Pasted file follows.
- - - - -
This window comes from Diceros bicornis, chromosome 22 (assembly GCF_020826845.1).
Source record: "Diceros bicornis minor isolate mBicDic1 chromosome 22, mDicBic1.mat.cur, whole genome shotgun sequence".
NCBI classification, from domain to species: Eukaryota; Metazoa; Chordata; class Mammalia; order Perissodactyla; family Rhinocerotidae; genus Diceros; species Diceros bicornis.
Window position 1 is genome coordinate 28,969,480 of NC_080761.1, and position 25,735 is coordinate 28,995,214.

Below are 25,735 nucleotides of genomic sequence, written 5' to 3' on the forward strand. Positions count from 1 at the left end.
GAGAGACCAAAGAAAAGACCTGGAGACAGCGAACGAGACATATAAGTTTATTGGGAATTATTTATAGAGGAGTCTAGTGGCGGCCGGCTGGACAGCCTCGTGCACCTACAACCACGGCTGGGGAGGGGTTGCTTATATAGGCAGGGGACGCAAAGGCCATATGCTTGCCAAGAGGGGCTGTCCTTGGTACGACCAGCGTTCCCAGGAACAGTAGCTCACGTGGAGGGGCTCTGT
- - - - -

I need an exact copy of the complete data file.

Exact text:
This window comes from Diceros bicornis, chromosome 22 (assembly GCF_020826845.1).
Source record: "Diceros bicornis minor isolate mBicDic1 chromosome 22, mDicBic1.mat.cur, whole genome shotgun sequence".
NCBI classification, from domain to species: Eukaryota; Metazoa; Chordata; class Mammalia; order Perissodactyla; family Rhinocerotidae; genus Diceros; species Diceros bicornis.
Window position 1 is genome coordinate 28,969,480 of NC_080761.1, and position 25,735 is coordinate 28,995,214.

Below are 25,735 nucleotides of genomic sequence, written 5' to 3' on the forward strand. Positions count from 1 at the left end.
GAGAGACCAAAGAAAAGACCTGGAGACAGCGAACGAGACATATAAGTTTATTGGGAATTATTTATAGAGGAGTCTAGTGGCGGCCGGCTGGACAGCCTCGTGCACCTACAACCACGGCTGGGGAGGGGTTGCTTATATAGGCAGGGGACGCAAAGGCCATATGCTTGCCAAGAGGGGCTGTCCTTGGTACGACCAGCGTTCCCAGGAACAGTAGCTCACGTGGAGGGGCTCTGT